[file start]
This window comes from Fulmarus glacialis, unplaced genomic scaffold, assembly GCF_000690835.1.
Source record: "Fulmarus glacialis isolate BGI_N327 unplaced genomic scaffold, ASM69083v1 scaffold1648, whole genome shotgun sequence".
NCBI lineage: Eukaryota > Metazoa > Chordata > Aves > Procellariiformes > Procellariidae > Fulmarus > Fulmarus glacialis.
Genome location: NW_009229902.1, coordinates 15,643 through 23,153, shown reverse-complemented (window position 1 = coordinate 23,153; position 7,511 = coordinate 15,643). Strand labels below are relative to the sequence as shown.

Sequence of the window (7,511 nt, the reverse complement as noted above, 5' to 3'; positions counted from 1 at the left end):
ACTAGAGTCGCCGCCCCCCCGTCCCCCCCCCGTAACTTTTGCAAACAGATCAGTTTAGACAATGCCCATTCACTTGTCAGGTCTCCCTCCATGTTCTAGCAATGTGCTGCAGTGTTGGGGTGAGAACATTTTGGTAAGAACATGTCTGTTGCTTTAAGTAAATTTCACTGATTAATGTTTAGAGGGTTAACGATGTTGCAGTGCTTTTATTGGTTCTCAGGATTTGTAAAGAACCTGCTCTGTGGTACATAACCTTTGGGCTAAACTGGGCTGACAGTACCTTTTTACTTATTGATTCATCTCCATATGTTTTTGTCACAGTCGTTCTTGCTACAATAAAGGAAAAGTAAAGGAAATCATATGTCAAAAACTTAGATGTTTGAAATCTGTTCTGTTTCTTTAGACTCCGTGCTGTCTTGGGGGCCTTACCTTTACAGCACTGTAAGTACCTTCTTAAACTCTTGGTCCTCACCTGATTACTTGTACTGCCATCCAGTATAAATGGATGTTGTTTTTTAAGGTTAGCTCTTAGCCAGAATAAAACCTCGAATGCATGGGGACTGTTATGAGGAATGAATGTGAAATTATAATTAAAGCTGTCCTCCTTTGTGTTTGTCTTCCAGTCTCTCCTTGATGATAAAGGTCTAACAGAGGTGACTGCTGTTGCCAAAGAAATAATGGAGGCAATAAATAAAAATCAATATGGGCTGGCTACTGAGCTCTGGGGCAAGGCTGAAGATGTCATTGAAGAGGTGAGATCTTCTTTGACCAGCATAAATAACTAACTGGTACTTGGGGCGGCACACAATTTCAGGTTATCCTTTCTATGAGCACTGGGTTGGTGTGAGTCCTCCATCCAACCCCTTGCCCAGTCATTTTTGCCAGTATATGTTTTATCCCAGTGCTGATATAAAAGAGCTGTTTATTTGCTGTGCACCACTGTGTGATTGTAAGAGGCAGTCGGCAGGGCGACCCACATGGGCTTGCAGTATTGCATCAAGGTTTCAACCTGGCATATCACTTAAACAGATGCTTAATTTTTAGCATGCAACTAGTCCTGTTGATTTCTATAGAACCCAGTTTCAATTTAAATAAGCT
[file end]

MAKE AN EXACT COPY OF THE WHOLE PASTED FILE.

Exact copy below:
This window comes from Fulmarus glacialis, unplaced genomic scaffold, assembly GCF_000690835.1.
Source record: "Fulmarus glacialis isolate BGI_N327 unplaced genomic scaffold, ASM69083v1 scaffold1648, whole genome shotgun sequence".
NCBI lineage: Eukaryota > Metazoa > Chordata > Aves > Procellariiformes > Procellariidae > Fulmarus > Fulmarus glacialis.
Genome location: NW_009229902.1, coordinates 15,643 through 23,153, shown reverse-complemented (window position 1 = coordinate 23,153; position 7,511 = coordinate 15,643). Strand labels below are relative to the sequence as shown.

Sequence of the window (7,511 nt, the reverse complement as noted above, 5' to 3'; positions counted from 1 at the left end):
ACTAGAGTCGCCGCCCCCCCGTCCCCCCCCCGTAACTTTTGCAAACAGATCAGTTTAGACAATGCCCATTCACTTGTCAGGTCTCCCTCCATGTTCTAGCAATGTGCTGCAGTGTTGGGGTGAGAACATTTTGGTAAGAACATGTCTGTTGCTTTAAGTAAATTTCACTGATTAATGTTTAGAGGGTTAACGATGTTGCAGTGCTTTTATTGGTTCTCAGGATTTGTAAAGAACCTGCTCTGTGGTACATAACCTTTGGGCTAAACTGGGCTGACAGTACCTTTTTACTTATTGATTCATCTCCATATGTTTTTGTCACAGTCGTTCTTGCTACAATAAAGGAAAAGTAAAGGAAATCATATGTCAAAAACTTAGATGTTTGAAATCTGTTCTGTTTCTTTAGACTCCGTGCTGTCTTGGGGGCCTTACCTTTACAGCACTGTAAGTACCTTCTTAAACTCTTGGTCCTCACCTGATTACTTGTACTGCCATCCAGTATAAATGGATGTTGTTTTTTAAGGTTAGCTCTTAGCCAGAATAAAACCTCGAATGCATGGGGACTGTTATGAGGAATGAATGTGAAATTATAATTAAAGCTGTCCTCCTTTGTGTTTGTCTTCCAGTCTCTCCTTGATGATAAAGGTCTAACAGAGGTGACTGCTGTTGCCAAAGAAATAATGGAGGCAATAAATAAAAATCAATATGGGCTGGCTACTGAGCTCTGGGGCAAGGCTGAAGATGTCATTGAAGAGGTGAGATCTTCTTTGACCAGCATAAATAACTAACTGGTACTTGGGGCGGCACACAATTTCAGGTTATCCTTTCTATGAGCACTGGGTTGGTGTGAGTCCTCCATCCAACCCCTTGCCCAGTCATTTTTGCCAGTATATGTTTTATCCCAGTGCTGATATAAAAGAGCTGTTTATTTGCTGTGCACCACTGTGTGATTGTAAGAGGCAGTCGGCAGGGCGACCCACATGGGCTTGCAGTATTGCATCAAGGTTTCAACCTGGCATATCACTTAAACAGATGCTTAATTTTTAGCATGCAACTAGTCCTGTTGATTTCTATAGAACCCAGTTTCAATTTAAATAAGCT